rejection of real medical treatment. It's a slippery slope form
harmless cold non-remedies to quack cancer treatments."
###Alleged stem scammers charged.
Three men have been arrested for their participation in a scheme to
manufacture, distribute and sell to the public stem cells and stem
cell procedures that were not FDA-approved: Francisco Morales, of
Brownsville, Texas; Alberto Ramon, of Del Rio, Texas; and Vincent
Dammai, of Mount Pleasant, South Carolina. Lawrence Stowe
, of Dallas,
Texas, also charged in relation to this case, is considered a
fugitive and a warrant remains outstanding for his arrest. The
defendants allegedly conspired to commit mail fraud and unlawfully
distributed stem cells derived from umbilical cord blood.
[Federal Indictments Lead to Arrests in Stem Cell Case, U.S. Attorney's Office
news release, Dec 28, 2011] http://www.fbi.gov/sanantonio/press-releases/2011/federal-indictments-lead-to-arrests-in-stem-cell-case
According to the indictments:
**The defendants distributed and used stems cells produced from
umbilical cord blood treat persons suffering from cancer, amyotrophic
lateral sclerosis (ALS), multiple sclerosis (MS) and other serious
**From 2007 to 2010, Morales, who falsely represented that he was a
licensed physician in the United States, operated the Rio Valley
Medical Clinic in Brownsville, Texas, but would travel to Mexico to
perform the stem cell procedures on his patients.
**Stowe, who sometimes pretended to be a doctor, operated The Stowe
Foundation and Stowe Biotherapy Inc., through which he promoted and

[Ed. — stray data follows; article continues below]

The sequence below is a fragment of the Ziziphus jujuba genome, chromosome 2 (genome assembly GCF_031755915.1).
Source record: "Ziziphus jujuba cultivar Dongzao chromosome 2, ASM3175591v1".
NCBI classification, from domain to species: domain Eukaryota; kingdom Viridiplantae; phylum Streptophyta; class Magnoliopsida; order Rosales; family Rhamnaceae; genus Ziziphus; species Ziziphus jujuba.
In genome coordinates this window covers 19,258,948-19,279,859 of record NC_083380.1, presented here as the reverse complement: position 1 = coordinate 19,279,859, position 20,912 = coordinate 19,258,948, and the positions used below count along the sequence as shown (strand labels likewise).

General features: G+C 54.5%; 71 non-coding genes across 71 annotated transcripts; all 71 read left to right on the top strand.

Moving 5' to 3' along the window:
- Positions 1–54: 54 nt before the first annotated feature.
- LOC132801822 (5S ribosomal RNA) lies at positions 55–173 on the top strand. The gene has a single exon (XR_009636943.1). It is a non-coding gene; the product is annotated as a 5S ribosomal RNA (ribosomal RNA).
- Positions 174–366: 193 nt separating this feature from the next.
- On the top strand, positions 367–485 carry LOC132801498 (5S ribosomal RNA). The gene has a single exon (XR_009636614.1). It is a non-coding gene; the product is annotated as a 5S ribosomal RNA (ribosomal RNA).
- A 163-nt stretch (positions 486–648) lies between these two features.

marketed stem cells and other unapproved drug and biological products
for the treatment of cancer, ALS, MS and Parkinson's disease.
**The stem cells referenced in the indictment were created and
manufactured from umbilical cord blood obtained from birth mothers
who were patients of Ramon-a licensed midwife who operated The
Maternity Care Clinic in Del Rio, Texas.
**Ramon sold the cord blood to Global Laboratories, in Scottsdale,
Arizona, which sent the tissue to Dammai-a professor of pathology and
laboratory medicine in Charleston, S.C.
**Without obtaining approval, Dammai used university facilities to
create stem cells that were later sold by Global Laboratories.
**The defendants received more than $1.5 million from patients
suffering from incurable diseases.
Last April, CBS's "60 Minutes" aired a hard-hitting undercover report
about the defendants' activities. [21st century snake oil: "60
Minutes" cameras expose medical con men who prey on dying victims.
CBS News, April 18, 2010] Two indictments are posted on Casewatch,
one for Morales, Ramon, and Dammai http://www.casewatch.org/doj/stowe/morales_indictment.pdf
, and the other for Stowe and Morales. http://www.casewatch.org/doj/stowe/stowe_indictment.pdf
Other issues of the Digest are accessible through http://www.ncahf.org/digest11/index.html
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Stephen Barrett, M.D.